Plunging home prices hammered household finances in the third quarter, eroding homeowners' wealth and making them more vulnerable to foreclosure. As prices are expected to continue falling, the economic recovery could face a major stall.
Millions of homeowners saw their most valuable asset decay between July and September, according to recently released data from the Federal Reserve, as they lost a portion of the stake they can claim in their homes. A series of new reports reflects home prices are continuing to decline, increasing the pressure on America's tepid housing market. Until the market finds a bottom, the foreclosure epidemic will feed upon itself, analysts say, as foreclosed properties drive home values down. With the unemployment rate hovering near 10 percent, and with companies showing historic reluctance to hire, the housing drag poses a significant impediment to an economic recovery.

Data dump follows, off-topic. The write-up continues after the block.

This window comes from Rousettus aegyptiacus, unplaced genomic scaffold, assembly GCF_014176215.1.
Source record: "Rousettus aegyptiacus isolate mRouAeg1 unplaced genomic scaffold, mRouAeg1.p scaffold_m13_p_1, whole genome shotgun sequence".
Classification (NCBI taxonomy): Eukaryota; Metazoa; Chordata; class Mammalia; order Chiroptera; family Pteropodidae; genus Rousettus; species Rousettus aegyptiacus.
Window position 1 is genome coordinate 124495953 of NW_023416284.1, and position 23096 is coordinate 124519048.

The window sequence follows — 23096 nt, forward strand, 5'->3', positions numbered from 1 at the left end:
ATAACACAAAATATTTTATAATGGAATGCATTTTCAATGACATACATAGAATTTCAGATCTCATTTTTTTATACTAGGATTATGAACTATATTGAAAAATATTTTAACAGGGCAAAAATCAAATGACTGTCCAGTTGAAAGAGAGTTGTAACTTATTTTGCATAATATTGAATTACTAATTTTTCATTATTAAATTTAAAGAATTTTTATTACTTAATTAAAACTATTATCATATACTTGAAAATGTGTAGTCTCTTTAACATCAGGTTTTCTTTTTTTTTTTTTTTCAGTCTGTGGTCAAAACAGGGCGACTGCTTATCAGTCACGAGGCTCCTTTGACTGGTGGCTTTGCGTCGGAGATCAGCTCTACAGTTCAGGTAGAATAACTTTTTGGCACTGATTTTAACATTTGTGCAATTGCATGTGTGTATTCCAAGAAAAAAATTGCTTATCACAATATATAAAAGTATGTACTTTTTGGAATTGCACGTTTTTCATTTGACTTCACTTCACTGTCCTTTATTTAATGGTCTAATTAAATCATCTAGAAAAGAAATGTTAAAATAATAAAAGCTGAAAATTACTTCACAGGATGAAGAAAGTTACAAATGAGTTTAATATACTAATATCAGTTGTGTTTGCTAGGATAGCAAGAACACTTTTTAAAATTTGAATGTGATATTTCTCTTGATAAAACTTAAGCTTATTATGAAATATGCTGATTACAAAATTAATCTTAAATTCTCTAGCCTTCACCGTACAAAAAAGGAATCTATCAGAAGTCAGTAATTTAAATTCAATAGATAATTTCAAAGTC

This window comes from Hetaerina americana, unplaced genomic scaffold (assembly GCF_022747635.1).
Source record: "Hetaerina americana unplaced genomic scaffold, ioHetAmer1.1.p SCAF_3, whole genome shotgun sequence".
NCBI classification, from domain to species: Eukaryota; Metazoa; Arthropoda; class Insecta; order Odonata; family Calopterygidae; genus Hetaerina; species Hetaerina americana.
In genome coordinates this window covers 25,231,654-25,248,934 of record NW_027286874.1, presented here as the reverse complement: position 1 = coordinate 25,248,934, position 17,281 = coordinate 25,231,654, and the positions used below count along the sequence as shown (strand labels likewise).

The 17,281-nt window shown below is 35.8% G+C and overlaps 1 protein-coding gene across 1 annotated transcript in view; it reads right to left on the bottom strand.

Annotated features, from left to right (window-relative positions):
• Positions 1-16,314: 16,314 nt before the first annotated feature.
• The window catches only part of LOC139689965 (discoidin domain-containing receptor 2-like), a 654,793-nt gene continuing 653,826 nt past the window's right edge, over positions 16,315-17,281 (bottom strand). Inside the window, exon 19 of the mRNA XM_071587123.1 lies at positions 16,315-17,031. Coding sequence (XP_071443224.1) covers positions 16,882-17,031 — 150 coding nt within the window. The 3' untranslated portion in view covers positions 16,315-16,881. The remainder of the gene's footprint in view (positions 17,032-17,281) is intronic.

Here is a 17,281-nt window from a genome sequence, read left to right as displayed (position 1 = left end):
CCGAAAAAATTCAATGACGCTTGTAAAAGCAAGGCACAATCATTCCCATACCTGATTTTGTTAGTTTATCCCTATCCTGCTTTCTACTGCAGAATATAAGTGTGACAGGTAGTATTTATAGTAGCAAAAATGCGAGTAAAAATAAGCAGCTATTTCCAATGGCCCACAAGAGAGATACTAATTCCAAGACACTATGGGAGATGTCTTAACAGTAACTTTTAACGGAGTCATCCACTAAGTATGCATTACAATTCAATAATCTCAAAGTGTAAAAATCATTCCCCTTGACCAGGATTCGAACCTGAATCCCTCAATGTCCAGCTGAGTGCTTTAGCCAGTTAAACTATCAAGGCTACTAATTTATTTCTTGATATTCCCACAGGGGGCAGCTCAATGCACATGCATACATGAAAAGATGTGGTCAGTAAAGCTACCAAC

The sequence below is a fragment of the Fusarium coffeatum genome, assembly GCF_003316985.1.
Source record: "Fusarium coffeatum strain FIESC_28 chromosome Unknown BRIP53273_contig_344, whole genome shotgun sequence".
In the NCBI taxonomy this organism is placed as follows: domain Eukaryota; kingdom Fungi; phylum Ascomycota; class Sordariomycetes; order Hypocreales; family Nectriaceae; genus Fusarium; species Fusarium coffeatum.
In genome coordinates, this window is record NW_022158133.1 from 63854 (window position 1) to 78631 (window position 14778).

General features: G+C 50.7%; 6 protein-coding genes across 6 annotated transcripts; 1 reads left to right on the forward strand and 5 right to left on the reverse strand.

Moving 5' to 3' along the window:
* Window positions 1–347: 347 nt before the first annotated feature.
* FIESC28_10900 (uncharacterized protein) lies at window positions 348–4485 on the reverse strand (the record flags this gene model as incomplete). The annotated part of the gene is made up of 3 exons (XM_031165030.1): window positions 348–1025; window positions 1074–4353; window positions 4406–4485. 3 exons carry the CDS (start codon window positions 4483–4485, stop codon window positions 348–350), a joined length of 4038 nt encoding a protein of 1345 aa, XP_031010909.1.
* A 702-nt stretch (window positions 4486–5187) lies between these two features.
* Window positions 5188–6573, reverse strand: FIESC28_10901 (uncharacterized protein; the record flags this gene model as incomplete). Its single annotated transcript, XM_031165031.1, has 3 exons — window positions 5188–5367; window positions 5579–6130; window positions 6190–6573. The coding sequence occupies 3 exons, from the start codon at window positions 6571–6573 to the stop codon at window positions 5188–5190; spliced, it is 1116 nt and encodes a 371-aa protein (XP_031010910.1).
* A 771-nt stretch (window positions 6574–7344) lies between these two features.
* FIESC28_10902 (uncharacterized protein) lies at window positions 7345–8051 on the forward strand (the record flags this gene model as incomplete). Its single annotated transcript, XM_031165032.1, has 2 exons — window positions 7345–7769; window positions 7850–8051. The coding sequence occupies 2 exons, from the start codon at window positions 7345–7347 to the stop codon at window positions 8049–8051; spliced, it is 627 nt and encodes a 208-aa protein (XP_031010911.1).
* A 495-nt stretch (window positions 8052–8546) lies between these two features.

By the end of this year home prices will have dropped $1.7 trillion, or about 7 percent, according to Zillow.com, a real estate data provider. This decline has accelerated: Since August, home prices have fallen 7.9 percent, data from Clear Capital, a Truckee, Calif.-based real estate research firm, show. It is the steepest decline in home values since the height of the financial crisis in 2008, said Clear Capital senior statistician Alex Villacorta.
This remains the biggest threat to recovery and could still sink some of the banks or result in the need for a second bank bailout